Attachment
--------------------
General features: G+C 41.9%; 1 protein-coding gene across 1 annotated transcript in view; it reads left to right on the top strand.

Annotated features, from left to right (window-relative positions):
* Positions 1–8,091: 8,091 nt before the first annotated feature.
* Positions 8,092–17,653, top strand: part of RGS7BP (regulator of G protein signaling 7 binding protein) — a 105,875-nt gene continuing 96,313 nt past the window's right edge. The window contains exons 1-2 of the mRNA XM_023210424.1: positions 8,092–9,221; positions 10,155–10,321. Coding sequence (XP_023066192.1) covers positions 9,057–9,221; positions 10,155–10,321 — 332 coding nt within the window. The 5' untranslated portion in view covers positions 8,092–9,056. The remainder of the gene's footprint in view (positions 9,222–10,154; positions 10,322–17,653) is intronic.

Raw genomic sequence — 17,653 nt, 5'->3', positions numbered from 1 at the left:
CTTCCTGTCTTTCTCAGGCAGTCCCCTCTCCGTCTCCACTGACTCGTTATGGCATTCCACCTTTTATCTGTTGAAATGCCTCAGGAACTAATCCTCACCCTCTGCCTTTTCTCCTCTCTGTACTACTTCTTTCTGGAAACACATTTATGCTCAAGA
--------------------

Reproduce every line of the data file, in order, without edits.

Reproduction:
General features: G+C 41.9%; 1 protein-coding gene across 1 annotated transcript in view; it reads left to right on the top strand.

Annotated features, from left to right (window-relative positions):
* Positions 1–8,091: 8,091 nt before the first annotated feature.
* Positions 8,092–17,653, top strand: part of RGS7BP (regulator of G protein signaling 7 binding protein) — a 105,875-nt gene continuing 96,313 nt past the window's right edge. The window contains exons 1-2 of the mRNA XM_023210424.1: positions 8,092–9,221; positions 10,155–10,321. Coding sequence (XP_023066192.1) covers positions 9,057–9,221; positions 10,155–10,321 — 332 coding nt within the window. The 5' untranslated portion in view covers positions 8,092–9,056. The remainder of the gene's footprint in view (positions 9,222–10,154; positions 10,322–17,653) is intronic.

Raw genomic sequence — 17,653 nt, 5'->3', positions numbered from 1 at the left:
CTTCCTGTCTTTCTCAGGCAGTCCCCTCTCCGTCTCCACTGACTCGTTATGGCATTCCACCTTTTATCTGTTGAAATGCCTCAGGAACTAATCCTCACCCTCTGCCTTTTCTCCTCTCTGTACTACTTCTTTCTGGAAACACATTTATGCTCAAGA